In the Bay Area, it looks as if Rep. Eric Swalwell, D-Dublin, won’t be getting that Transportation and Infrastructure seat he wanted; instead, Pelosi assigned him today to Homeland Security. She had named him last month to Science, Space and Technology, which makes sense given that his district includes the Lawrence Livermore National Lab, but neither that assignment nor this one is likely to have the influence – and the ability to bring federal dollars home to the district – that T&I would’ve offered. Still, Swalwell sounds unruffled and eager.

“From protecting ports like San Francisco, to keeping the Internet secure, to safeguarding mass transit such as BART, the House Committee on Homeland Security plays a vital role in making sure the American homeland is safe,” Swalwell said in a news release today. “I look forward to serving on that committee in the 113th Congress. I want to thank Leader Pelosi, Steering and Policy Co-Chairs DeLauro and Andrews, and the entire Democratic Steering and Policy Committee for this tremendous opportunity.”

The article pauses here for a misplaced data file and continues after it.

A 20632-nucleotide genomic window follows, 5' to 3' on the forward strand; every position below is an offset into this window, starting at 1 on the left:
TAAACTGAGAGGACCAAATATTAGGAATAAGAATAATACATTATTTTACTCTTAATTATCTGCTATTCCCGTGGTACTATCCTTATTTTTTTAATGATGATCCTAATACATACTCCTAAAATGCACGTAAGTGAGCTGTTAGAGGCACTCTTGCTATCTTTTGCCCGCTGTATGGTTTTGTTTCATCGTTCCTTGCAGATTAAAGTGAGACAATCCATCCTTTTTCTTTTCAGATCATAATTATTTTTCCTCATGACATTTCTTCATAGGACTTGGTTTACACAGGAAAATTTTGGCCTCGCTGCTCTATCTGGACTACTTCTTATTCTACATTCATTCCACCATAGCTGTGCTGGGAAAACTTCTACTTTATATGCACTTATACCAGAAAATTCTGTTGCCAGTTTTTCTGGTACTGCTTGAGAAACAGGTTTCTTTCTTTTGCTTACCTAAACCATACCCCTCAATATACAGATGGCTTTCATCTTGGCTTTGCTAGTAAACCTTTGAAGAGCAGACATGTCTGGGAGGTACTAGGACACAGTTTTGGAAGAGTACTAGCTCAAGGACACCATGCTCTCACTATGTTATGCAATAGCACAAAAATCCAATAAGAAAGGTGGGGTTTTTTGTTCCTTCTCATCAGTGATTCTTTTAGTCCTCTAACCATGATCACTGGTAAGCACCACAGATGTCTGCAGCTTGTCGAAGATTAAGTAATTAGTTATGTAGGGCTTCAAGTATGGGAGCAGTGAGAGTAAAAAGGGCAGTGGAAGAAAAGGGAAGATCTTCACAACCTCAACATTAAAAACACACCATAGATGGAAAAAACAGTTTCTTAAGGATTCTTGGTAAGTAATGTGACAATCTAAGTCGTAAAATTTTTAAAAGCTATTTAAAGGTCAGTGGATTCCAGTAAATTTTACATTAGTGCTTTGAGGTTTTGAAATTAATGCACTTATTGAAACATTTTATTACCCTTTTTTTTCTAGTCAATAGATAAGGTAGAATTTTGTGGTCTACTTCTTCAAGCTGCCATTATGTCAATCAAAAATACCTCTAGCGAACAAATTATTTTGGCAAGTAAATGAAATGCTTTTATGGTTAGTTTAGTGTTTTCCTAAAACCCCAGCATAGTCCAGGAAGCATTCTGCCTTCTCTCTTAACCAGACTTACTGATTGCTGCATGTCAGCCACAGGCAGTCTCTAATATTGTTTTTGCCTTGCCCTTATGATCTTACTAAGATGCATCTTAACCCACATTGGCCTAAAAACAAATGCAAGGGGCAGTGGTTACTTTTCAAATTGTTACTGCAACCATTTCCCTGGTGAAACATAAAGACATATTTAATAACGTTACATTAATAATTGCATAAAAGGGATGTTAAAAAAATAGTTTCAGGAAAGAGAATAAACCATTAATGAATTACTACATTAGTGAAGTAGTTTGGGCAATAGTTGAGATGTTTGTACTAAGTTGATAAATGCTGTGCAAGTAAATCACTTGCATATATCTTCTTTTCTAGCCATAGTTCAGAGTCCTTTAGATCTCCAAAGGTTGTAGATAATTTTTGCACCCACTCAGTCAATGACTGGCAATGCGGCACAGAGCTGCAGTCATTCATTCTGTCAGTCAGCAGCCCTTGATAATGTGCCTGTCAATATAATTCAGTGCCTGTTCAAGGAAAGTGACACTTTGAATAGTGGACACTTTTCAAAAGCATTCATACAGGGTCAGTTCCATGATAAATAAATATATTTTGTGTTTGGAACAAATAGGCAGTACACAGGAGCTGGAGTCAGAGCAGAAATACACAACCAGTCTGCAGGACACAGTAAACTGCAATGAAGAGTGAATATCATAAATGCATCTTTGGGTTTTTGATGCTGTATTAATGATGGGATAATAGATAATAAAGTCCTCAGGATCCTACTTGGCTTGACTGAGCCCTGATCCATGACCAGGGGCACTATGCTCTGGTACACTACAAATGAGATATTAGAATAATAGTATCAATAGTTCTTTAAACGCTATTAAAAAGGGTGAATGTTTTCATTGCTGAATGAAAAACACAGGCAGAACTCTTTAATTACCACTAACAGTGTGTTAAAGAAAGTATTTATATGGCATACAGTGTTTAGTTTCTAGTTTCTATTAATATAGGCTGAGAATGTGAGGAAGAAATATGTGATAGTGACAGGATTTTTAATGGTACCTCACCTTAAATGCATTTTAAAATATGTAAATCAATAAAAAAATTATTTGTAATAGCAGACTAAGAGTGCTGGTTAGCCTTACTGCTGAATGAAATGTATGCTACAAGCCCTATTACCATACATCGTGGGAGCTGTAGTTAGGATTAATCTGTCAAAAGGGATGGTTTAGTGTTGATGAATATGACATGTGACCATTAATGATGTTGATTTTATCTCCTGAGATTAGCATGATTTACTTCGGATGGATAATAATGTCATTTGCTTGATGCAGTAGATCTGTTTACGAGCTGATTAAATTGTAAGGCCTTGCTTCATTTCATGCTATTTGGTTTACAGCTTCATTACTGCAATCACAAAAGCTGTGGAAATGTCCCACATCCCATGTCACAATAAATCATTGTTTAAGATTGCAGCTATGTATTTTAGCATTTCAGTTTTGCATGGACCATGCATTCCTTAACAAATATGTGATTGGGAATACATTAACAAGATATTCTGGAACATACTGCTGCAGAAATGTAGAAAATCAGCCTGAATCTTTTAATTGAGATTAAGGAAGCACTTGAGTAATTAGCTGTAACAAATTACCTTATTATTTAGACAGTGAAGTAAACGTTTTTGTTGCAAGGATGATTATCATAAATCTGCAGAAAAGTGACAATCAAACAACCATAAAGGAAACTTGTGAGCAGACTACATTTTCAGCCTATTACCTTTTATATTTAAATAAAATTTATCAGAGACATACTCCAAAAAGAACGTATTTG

Elsewhere in the Bay Area, Pelosi named Rep. Jared Huffman, D-San Rafael, to the Budget Committee – a much-coveted assignment for any House member. She had named him last month to the Natural Resources Committee, for which he’d hoped.

Here are all the California assignments Pelosi announced today:

    Rep. Jared Huffman, D-San Rafael – Budget
    Rep. Eric Swalwell, D-Dublin – Homeland Security
    Rep. Scott Peters, D-San Diego – Science, Space and Technology
    Rep. Ami Bera, D-Elk Grove – Science, Space and Technology
    Rep. Mark Takano, D-Riverside – Science, Space and Technology